Submitted to: Meeting Abstract
Publication Type: Abstract Only
Publication Acceptance Date: 10/26/1997
Publication Date: N/A
Citation: Interpretive Summary:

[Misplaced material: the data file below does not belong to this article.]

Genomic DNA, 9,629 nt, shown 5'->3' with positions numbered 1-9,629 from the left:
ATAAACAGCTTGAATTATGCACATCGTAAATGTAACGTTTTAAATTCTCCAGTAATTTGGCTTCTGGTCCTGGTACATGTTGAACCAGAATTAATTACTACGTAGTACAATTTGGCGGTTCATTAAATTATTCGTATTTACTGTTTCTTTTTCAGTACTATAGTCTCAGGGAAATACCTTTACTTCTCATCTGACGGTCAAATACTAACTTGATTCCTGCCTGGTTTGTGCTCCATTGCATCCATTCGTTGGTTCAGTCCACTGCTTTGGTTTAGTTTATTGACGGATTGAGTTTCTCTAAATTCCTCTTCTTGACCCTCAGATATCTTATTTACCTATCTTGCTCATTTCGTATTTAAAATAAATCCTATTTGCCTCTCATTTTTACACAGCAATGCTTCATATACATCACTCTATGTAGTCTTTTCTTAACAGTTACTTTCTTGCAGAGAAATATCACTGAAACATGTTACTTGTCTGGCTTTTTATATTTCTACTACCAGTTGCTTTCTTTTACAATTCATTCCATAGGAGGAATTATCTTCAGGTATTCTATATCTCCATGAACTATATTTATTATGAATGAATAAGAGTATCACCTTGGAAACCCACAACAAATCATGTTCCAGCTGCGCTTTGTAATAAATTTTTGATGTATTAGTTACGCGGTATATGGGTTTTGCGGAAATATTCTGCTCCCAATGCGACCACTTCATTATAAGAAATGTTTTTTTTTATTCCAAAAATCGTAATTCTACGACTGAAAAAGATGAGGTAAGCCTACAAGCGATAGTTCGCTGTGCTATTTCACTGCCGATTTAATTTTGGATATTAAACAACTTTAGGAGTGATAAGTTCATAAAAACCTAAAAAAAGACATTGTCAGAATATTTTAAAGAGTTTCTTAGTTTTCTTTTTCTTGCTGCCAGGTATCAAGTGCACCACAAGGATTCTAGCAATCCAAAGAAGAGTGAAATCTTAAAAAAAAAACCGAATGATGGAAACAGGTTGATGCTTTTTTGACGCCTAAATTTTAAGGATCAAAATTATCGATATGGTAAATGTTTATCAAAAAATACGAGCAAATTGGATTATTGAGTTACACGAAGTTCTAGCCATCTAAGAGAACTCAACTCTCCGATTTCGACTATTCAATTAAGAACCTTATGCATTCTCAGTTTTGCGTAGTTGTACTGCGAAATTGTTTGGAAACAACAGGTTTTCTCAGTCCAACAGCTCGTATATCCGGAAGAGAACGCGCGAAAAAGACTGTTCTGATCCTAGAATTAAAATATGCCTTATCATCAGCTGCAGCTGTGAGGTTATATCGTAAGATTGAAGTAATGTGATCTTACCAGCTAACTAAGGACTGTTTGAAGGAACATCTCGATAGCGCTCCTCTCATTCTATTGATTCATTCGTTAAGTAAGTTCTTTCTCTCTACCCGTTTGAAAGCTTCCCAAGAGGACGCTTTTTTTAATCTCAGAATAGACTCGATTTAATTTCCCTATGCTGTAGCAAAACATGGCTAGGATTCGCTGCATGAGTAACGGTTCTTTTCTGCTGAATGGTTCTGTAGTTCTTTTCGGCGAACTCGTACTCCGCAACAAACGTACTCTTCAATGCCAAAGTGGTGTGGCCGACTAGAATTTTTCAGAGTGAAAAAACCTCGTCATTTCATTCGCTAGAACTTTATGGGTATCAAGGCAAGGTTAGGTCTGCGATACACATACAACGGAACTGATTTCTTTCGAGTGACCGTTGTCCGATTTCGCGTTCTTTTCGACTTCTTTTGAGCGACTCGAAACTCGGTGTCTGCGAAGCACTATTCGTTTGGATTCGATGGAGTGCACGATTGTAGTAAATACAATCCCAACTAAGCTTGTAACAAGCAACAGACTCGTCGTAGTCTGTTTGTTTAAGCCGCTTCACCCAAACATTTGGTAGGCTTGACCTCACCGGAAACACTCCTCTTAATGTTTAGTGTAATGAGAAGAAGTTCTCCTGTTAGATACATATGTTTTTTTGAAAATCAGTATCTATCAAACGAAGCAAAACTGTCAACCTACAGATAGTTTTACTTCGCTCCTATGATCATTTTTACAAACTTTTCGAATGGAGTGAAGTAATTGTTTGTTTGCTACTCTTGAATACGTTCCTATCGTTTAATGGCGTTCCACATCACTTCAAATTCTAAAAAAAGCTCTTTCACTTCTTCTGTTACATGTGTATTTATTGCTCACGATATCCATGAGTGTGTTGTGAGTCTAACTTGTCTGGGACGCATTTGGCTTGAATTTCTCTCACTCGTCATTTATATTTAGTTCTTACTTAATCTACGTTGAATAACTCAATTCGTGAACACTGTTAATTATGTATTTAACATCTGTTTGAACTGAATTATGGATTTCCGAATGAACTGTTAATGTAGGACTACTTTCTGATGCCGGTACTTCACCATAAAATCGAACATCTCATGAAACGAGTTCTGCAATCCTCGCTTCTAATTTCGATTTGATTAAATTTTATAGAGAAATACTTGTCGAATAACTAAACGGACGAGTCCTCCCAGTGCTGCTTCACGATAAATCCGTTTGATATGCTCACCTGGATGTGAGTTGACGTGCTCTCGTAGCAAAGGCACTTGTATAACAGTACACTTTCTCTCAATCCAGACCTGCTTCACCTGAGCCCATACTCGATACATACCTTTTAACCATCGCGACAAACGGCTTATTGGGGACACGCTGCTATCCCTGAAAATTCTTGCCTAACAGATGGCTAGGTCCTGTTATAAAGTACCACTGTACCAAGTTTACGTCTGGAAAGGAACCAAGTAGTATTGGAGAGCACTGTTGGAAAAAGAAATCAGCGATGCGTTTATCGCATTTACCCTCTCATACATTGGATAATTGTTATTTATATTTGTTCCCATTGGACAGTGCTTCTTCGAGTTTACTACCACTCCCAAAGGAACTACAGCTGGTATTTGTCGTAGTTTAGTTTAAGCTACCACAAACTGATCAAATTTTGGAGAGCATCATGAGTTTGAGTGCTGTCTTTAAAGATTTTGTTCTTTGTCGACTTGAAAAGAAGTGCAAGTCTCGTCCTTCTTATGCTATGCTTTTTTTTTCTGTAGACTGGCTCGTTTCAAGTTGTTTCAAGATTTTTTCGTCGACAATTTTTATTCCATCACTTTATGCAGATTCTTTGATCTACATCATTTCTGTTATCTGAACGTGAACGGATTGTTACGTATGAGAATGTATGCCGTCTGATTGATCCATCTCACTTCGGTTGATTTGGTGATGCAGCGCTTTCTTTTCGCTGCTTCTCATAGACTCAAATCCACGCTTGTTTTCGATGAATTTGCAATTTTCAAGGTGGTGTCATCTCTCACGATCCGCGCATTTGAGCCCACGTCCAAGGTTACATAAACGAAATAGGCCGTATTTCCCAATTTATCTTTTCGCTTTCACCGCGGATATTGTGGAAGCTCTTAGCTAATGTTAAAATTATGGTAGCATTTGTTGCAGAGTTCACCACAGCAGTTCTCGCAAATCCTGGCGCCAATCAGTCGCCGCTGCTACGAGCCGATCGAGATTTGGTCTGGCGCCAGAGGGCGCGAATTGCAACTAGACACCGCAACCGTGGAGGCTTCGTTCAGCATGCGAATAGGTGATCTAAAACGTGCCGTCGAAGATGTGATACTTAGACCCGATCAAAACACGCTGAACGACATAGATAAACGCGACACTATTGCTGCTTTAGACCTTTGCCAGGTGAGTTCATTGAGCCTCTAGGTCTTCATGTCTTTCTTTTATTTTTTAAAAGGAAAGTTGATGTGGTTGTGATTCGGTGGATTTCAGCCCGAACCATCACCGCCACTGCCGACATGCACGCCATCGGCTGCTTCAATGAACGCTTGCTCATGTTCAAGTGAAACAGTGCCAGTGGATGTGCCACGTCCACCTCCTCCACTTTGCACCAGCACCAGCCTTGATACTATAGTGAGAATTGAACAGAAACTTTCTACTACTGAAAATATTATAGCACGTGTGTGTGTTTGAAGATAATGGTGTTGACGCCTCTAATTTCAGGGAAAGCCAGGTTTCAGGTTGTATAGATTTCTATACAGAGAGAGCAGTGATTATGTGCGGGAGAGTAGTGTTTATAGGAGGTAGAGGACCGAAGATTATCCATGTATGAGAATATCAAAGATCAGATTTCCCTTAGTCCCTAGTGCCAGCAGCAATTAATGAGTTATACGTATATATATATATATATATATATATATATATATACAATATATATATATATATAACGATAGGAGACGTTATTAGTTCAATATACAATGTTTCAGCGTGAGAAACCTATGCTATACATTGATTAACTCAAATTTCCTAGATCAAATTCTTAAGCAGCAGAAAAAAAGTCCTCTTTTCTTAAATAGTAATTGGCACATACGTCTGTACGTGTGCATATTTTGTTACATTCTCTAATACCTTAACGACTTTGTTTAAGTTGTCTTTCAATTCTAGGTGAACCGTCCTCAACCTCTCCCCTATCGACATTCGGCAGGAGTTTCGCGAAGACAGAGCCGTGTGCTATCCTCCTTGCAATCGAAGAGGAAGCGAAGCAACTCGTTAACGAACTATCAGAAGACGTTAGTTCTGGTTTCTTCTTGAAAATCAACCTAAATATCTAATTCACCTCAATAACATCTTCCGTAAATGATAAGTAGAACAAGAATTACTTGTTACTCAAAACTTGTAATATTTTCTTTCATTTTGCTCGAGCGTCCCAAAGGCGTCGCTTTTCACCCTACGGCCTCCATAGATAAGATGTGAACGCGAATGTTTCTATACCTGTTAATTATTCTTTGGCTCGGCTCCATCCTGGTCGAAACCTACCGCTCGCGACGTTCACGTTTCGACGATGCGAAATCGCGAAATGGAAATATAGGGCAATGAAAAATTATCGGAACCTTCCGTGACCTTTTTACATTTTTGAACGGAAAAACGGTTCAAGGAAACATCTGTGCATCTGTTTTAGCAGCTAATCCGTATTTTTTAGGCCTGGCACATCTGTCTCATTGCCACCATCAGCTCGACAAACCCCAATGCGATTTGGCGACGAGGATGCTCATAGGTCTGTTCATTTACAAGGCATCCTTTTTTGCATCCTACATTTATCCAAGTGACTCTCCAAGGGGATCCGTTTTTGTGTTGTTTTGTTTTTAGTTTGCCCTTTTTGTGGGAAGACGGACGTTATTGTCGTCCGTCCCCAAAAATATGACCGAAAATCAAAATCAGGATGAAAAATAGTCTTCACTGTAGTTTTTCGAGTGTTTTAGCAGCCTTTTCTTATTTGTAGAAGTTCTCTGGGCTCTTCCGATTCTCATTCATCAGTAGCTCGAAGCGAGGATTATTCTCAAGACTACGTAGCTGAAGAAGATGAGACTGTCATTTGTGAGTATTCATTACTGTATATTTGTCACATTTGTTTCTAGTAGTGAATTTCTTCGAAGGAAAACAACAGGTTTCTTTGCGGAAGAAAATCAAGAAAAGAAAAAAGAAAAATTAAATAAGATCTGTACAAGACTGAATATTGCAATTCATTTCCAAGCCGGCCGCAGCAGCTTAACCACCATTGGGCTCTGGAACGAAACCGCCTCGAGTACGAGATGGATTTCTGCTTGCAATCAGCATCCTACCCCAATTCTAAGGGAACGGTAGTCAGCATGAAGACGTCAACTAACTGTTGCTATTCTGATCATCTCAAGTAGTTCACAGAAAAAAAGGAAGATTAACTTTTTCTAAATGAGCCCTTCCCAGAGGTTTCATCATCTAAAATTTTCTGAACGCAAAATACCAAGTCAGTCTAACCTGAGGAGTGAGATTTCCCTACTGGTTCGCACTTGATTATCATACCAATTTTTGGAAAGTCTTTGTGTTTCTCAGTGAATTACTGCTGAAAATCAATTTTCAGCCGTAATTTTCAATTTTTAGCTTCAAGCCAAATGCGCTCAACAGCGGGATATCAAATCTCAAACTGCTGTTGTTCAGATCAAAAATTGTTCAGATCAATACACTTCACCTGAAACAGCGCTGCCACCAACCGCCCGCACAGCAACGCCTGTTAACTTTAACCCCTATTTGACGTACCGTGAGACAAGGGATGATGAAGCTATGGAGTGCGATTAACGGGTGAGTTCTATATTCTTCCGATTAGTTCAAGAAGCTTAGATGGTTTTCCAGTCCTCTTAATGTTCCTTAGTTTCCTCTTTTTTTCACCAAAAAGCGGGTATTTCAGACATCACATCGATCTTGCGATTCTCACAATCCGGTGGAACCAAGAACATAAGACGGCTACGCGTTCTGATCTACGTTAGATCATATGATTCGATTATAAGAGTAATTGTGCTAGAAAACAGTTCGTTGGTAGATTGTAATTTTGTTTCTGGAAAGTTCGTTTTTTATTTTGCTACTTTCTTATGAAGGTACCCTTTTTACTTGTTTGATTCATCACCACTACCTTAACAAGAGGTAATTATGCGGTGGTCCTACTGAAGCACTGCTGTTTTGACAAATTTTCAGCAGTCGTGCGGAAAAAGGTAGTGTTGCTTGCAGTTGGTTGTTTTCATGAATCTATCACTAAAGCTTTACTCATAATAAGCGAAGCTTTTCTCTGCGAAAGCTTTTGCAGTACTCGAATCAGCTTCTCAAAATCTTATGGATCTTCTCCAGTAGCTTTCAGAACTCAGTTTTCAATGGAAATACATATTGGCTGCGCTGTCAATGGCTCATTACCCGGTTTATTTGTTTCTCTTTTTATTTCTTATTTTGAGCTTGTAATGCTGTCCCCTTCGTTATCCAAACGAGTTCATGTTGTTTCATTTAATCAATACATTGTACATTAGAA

Technical Abstract: Manganese (Mn) is essential for normal brain function and behavior. There has been speculation that moderate Mn intoxication or deficiency may be associated with increases in aggressive behavior. Therefore, this study examined, under experimental conditions, the effect of dietary Mn excess or deprivation on aggression responses. Subjects: Thirty-six male, Long-Evans rats (aged 90-100 days). Diet: AIN93G diet containing 1, 10 or 100 ug Mn crossed with either 2500 or 5000 ug Ca /g diet, as carbonates. Design: Each of the experimental diets was fed to 6 rats each for 12 weeks, and a resident-intruder procedure was used to systematically assess and quantify aggressive, submissive and non-agonistic behaviors during a 5-minute recording session. Ultrasonic vocalizations consistent with aggressive (50 kHz) and submissive (25 kHz) behaviors were also recorded. Results: Rats fed diets containing deficient or excessive concentrations of Mn were generally less active than those fed adequate Mn. Consequently, these rats engaged in fewer aggressive behaviors (attacking, biting, wrestling, aggressive contact) and displacement activities (exploration, self-grooming), and more posturing. However, rats fed diets high in Mn but low in Ca showed some increased aggressive behavior compared to rats fed other diets. Conclusion: Findings provide weak support for earlier reports that Mn excess increases aggression, primarily because rats fed high Mn were less active than those fed adequate Mn. No support was found for the hypothesis that Mn deprivation is associated with increased aggression. Findings expand our knowledge of the functional role of dietary Mn, and its interaction with Ca, at physiological as well as toxicological concentrations.